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# indexOf Syntax

In this video we're introduced to the indexOf method. While I understand that the method returns the number of the position of a given character found within the argument passed... I'm not sure I fully understand how the syntax was formulated in order to turn the returned result into a boolean. In this case we used (return email.indexOf("@") != -1). In this case could we have used (return email.indexOf("@") !== -1)?

Jen, when it comes to comparison operators think of it this way:

We can't use a single equal sign (=) to compare because that is how we assign a variable. The browser would interpret X = 1 as X should now be one. This can be a problem if you have your x variable set already, so instead we compare with a double equal sign to say CHECK if X is equal to 1. When it comes to not equals, we no longer have to use a double equal sign just to check if something is loosely not equal so we can just say X != 1.

If that doesn't make sense, think of it this way.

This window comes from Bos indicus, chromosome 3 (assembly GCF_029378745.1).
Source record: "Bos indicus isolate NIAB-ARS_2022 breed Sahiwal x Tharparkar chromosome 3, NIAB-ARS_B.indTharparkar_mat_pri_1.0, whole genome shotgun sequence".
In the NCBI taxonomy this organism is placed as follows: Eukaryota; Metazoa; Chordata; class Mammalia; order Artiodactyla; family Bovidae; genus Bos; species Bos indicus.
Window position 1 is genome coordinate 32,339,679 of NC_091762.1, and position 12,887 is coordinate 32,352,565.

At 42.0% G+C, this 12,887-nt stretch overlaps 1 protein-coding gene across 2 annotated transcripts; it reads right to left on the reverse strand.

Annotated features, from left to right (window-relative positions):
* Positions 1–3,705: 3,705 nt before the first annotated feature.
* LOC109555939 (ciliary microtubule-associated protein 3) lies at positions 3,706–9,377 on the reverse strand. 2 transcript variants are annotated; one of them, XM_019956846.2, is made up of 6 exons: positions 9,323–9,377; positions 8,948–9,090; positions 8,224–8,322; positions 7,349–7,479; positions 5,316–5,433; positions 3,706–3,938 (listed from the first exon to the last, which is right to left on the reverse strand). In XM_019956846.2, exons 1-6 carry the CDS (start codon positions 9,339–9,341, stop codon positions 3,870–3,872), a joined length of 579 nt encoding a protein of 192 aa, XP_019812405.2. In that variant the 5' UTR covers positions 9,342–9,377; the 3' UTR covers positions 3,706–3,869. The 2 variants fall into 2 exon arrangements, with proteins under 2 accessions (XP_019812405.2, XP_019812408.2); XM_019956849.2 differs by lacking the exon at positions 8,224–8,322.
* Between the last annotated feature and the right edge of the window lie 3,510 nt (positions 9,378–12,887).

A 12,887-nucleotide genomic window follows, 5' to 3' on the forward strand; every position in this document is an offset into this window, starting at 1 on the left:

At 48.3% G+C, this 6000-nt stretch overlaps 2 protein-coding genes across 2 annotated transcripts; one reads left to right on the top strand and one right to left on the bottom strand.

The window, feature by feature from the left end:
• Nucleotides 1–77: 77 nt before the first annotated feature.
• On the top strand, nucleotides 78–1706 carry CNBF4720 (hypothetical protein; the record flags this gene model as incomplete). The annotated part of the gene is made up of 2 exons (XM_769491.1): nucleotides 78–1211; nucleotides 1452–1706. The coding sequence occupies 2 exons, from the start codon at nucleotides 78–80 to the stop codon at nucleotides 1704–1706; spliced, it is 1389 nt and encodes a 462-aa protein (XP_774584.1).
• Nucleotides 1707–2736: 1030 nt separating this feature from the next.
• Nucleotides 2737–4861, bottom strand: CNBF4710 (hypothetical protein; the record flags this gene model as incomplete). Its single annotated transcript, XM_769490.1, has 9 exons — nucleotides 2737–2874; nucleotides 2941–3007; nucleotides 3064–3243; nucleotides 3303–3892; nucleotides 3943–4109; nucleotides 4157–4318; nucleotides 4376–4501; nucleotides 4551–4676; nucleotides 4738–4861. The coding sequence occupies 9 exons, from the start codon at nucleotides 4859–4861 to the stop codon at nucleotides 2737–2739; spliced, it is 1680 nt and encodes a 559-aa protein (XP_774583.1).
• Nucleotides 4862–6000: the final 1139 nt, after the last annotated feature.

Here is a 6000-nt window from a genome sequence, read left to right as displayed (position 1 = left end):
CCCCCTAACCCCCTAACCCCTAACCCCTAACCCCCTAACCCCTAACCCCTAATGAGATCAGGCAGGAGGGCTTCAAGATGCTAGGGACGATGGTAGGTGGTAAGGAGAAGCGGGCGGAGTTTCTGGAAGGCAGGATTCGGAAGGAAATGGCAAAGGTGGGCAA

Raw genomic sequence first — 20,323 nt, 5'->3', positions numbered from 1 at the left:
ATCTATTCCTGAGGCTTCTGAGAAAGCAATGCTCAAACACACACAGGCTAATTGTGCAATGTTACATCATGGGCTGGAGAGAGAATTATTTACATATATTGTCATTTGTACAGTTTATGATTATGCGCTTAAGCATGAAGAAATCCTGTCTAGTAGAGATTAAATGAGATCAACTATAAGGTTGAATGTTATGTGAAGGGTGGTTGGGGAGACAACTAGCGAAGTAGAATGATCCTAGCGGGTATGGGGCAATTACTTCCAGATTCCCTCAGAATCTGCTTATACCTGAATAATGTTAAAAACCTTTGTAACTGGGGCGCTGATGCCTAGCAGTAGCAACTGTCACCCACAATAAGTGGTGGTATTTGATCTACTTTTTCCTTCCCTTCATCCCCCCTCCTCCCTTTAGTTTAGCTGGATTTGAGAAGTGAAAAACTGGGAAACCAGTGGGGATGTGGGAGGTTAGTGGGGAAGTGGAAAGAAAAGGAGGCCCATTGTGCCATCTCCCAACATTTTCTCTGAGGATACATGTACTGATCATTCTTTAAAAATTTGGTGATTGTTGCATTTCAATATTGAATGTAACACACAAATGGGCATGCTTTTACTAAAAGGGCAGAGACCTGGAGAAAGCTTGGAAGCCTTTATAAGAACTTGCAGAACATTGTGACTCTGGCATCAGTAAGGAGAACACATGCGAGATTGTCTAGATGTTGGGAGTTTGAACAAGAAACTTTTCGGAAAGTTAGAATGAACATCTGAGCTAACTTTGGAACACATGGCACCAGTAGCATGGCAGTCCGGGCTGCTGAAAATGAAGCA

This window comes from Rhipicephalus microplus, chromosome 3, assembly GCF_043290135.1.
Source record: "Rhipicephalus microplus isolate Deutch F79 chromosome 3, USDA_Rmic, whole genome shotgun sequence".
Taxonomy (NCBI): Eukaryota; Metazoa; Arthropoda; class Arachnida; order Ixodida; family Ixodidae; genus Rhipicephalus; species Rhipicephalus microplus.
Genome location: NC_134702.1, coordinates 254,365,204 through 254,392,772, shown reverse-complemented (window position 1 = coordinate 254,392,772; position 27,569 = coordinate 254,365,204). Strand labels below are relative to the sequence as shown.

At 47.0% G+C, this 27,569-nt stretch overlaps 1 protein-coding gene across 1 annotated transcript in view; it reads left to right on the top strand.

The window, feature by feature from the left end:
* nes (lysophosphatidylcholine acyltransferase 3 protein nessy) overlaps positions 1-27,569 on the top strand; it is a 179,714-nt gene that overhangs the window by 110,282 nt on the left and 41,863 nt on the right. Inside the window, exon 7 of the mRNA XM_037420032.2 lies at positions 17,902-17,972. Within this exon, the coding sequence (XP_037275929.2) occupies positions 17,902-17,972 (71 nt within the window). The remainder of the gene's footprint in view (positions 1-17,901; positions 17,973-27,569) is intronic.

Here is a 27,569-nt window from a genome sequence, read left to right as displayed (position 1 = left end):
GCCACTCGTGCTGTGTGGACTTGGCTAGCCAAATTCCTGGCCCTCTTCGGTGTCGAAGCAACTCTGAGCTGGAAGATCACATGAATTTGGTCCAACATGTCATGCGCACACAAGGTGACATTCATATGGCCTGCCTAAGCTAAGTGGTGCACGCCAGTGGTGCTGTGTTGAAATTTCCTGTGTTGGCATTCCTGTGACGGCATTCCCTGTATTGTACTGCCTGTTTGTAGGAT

X == 1; //Roughly equal to 1 X === 1; //Strictly equal to 1

X != 1; //Roughly not equal to 1 X !== 1; //Strictly not equal to 1

Technically the email.indexOf("@") !== -1 would work because if we cant find "@", it's always going to be a false return, but be careful when using it when mixing various types of data.

Say X = 1.

If you check if(X !== "1"), it would return false because it is a string where as X is currently set to an integer.

Hope this makes sense!

Totally makes sense. Thanks!

`!==` compares the values AND the data types whereas `!=` just compares the values. In this case you could use either one. The statement doesnt turn the returned result into a boolean, it returns a boolean.

!= is a comparison operator which means not equal. So what this statement evaluates to is `return true` if the indexOf(@) function returns something other than -1, and `return false` if the indexOf("@") returns -1.

this post explains the strict comparison operators. (!== and ===) the answer is below:

JavaScript has both strict and type-converting equality comparison. For strict equality the objects being compared must have the same type and:

Two strings are strictly equal when they have the same sequence of characters, same length, and same characters in corresponding positions. Two numbers are strictly equal when they are numerically equal (have the same number value). NaN is not equal to anything, including NaN. Positive and negative zeros are equal to one another. Two Boolean operands are strictly equal if both are true or both are false. Two objects are strictly equal if they refer to the same Object. Null and Undefined types are == (but not ===). [I.e. Null==Undefined (but not Null===Undefined)]

Got it. Thanks!